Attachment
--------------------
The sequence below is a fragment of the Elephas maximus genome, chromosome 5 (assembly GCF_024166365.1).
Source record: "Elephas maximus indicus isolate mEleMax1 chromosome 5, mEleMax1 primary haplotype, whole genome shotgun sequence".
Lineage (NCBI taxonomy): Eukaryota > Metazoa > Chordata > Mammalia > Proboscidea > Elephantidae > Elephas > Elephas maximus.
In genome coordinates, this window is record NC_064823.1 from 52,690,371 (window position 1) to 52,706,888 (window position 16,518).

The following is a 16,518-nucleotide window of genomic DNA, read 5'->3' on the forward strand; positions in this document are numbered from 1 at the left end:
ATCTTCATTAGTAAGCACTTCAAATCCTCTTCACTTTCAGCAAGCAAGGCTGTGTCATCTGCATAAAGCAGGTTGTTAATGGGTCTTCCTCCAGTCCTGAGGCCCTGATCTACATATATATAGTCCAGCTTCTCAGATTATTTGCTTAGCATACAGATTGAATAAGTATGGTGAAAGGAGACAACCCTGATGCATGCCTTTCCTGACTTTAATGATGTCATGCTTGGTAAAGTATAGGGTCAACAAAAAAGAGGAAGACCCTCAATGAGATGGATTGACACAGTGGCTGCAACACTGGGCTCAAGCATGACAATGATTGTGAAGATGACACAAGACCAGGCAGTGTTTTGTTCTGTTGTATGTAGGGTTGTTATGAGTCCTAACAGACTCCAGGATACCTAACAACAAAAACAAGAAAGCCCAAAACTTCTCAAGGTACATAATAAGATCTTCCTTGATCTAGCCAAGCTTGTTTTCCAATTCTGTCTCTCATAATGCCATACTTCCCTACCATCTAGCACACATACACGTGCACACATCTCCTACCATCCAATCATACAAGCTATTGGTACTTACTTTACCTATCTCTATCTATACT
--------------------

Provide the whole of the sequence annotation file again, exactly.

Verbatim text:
The sequence below is a fragment of the Elephas maximus genome, chromosome 5 (assembly GCF_024166365.1).
Source record: "Elephas maximus indicus isolate mEleMax1 chromosome 5, mEleMax1 primary haplotype, whole genome shotgun sequence".
Lineage (NCBI taxonomy): Eukaryota > Metazoa > Chordata > Mammalia > Proboscidea > Elephantidae > Elephas > Elephas maximus.
In genome coordinates, this window is record NC_064823.1 from 52,690,371 (window position 1) to 52,706,888 (window position 16,518).

The following is a 16,518-nucleotide window of genomic DNA, read 5'->3' on the forward strand; positions in this document are numbered from 1 at the left end:
ATCTTCATTAGTAAGCACTTCAAATCCTCTTCACTTTCAGCAAGCAAGGCTGTGTCATCTGCATAAAGCAGGTTGTTAATGGGTCTTCCTCCAGTCCTGAGGCCCTGATCTACATATATATAGTCCAGCTTCTCAGATTATTTGCTTAGCATACAGATTGAATAAGTATGGTGAAAGGAGACAACCCTGATGCATGCCTTTCCTGACTTTAATGATGTCATGCTTGGTAAAGTATAGGGTCAACAAAAAAGAGGAAGACCCTCAATGAGATGGATTGACACAGTGGCTGCAACACTGGGCTCAAGCATGACAATGATTGTGAAGATGACACAAGACCAGGCAGTGTTTTGTTCTGTTGTATGTAGGGTTGTTATGAGTCCTAACAGACTCCAGGATACCTAACAACAAAAACAAGAAAGCCCAAAACTTCTCAAGGTACATAATAAGATCTTCCTTGATCTAGCCAAGCTTGTTTTCCAATTCTGTCTCTCATAATGCCATACTTCCCTACCATCTAGCACACATACACGTGCACACATCTCCTACCATCCAATCATACAAGCTATTGGTACTTACTTTACCTATCTCTATCTATACT